Semantic HTML

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The case for semantic HTML

It is easy to create HTML that works, but current best practice suggests that creating valid and Semantic HTML is an important goal for various reasons including usability and accessibility.

Unfortunately, while validation is a relatively easy task to understand and achieve, creating semantically correct HTML is a lot more subjective and open to debate.

Examples for semantic HTML

Here are some examples of non-semantic HTML taken from the current Moodle markup (layout and styling is done with CSS which isn't shown here).

List instead of DIVs

BAD:

<div class="depth0">
  <a href="#" name="d16">
    <img id="vh_div16indicator" src="pix/closed.gif" alt="Closed folder">
      Security
  </a>
</div>
<span id="vh_div16"></span>

GOOD:

<li class="closed"><a href="#">Security</a></li>

(Example taken from Moodle's Site Administration block, see User:Frank Ralf/Semantic HTML1.)

Indentation without spacer.gif

BAD:

<table class="categorylist">
<tbody>
  <tr>
    <td class="category indentation" valign="top">
      <img class="spacer" src="pix/spacer.gif" alt="" height="10" width="20">
      <br>
    </td>
    <td class="category name" valign="top">
      <a href="/course/category.php?id=3">Quizzes</a>
    </td>
    <td class="category number" valign="top">1</td>
  </tr>
</tbody>
</table>

GOOD:

<ul>
  <li><a href="/course/category.php?id=3">Quizzes</a>1</li>
</ul>

(Example from Moodle's Course Category list, see User:Frank Ralf/Semantic HTML4.)


Separating structure and styling

Don't use inline styles but put any styling information in a separate CSS.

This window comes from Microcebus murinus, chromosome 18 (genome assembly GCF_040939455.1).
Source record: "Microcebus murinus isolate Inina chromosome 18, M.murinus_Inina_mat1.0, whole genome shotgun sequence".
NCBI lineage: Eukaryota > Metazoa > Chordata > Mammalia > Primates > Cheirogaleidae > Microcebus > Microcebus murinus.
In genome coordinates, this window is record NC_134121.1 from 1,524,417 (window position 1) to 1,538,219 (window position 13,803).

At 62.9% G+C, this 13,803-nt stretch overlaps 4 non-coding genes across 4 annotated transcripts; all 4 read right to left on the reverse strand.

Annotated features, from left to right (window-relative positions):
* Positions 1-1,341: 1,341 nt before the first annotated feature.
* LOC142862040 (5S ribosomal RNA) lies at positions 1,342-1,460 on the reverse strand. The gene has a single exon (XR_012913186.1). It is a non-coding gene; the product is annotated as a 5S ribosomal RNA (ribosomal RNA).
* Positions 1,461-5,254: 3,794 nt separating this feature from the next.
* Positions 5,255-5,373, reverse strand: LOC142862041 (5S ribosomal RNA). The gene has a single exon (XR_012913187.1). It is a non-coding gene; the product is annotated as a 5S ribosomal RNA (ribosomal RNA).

BAD:

<td style="width:180px" id="left-column">

GOOD:

<style type="text/css">
<!--
td#left-column {width: 180px;}
-->
</style>
 
<td id="left-column">

(Example taken from one of Moodle's standard themes.)

Avoid "divitis" and "classitis"

"The div tag is a block-level element that defines a section within a document. Divs are thus suitable for building the structure of Web pages. The div tag is also used to describe content that cannot be properly described by other more semantic tags. When developers do not understand the semantic meaning of other block-level elements, they often add more div tags than are needed."

Source: "Table Layouts vs. Div Layouts: From Hell to… Hell?" by Geir Wavik, from Smashing Magazine

Another disease in the CSS world is called "classitis", the excessive use of classes (mainly for non-semantic reasons). For examples and hints to avoid this see "Combating Classitis with Cascades and Sequential Selectors" by Rob Glazebrook.

Here's an example for a meaningless class:

<a class="link" href="admin/register.php">...</a>

Further resources

Online:

Books:

See also